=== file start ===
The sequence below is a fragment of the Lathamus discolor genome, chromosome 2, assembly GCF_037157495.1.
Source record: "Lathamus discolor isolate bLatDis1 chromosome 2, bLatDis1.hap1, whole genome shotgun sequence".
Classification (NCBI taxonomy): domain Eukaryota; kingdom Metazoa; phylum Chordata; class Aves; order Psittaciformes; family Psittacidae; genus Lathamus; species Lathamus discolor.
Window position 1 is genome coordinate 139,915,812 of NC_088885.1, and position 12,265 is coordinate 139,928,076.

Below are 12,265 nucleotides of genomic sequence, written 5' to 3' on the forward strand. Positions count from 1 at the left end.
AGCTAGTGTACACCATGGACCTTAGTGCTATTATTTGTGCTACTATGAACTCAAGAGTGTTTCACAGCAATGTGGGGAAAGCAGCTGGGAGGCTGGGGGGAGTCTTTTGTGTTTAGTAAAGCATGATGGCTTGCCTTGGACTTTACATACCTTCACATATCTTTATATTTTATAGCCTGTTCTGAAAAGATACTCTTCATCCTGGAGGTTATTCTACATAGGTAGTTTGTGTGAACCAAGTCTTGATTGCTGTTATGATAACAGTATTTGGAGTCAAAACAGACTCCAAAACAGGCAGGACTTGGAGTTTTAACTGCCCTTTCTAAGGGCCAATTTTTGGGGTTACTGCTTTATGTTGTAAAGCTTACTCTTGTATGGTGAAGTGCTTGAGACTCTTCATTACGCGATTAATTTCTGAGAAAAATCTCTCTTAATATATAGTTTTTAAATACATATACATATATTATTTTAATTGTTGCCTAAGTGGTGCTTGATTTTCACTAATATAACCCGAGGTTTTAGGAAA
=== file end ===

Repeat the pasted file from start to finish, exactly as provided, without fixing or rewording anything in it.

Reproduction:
The sequence below is a fragment of the Lathamus discolor genome, chromosome 2, assembly GCF_037157495.1.
Source record: "Lathamus discolor isolate bLatDis1 chromosome 2, bLatDis1.hap1, whole genome shotgun sequence".
Classification (NCBI taxonomy): domain Eukaryota; kingdom Metazoa; phylum Chordata; class Aves; order Psittaciformes; family Psittacidae; genus Lathamus; species Lathamus discolor.
Window position 1 is genome coordinate 139,915,812 of NC_088885.1, and position 12,265 is coordinate 139,928,076.

Below are 12,265 nucleotides of genomic sequence, written 5' to 3' on the forward strand. Positions count from 1 at the left end.
AGCTAGTGTACACCATGGACCTTAGTGCTATTATTTGTGCTACTATGAACTCAAGAGTGTTTCACAGCAATGTGGGGAAAGCAGCTGGGAGGCTGGGGGGAGTCTTTTGTGTTTAGTAAAGCATGATGGCTTGCCTTGGACTTTACATACCTTCACATATCTTTATATTTTATAGCCTGTTCTGAAAAGATACTCTTCATCCTGGAGGTTATTCTACATAGGTAGTTTGTGTGAACCAAGTCTTGATTGCTGTTATGATAACAGTATTTGGAGTCAAAACAGACTCCAAAACAGGCAGGACTTGGAGTTTTAACTGCCCTTTCTAAGGGCCAATTTTTGGGGTTACTGCTTTATGTTGTAAAGCTTACTCTTGTATGGTGAAGTGCTTGAGACTCTTCATTACGCGATTAATTTCTGAGAAAAATCTCTCTTAATATATAGTTTTTAAATACATATACATATATTATTTTAATTGTTGCCTAAGTGGTGCTTGATTTTCACTAATATAACCCGAGGTTTTAGGAAA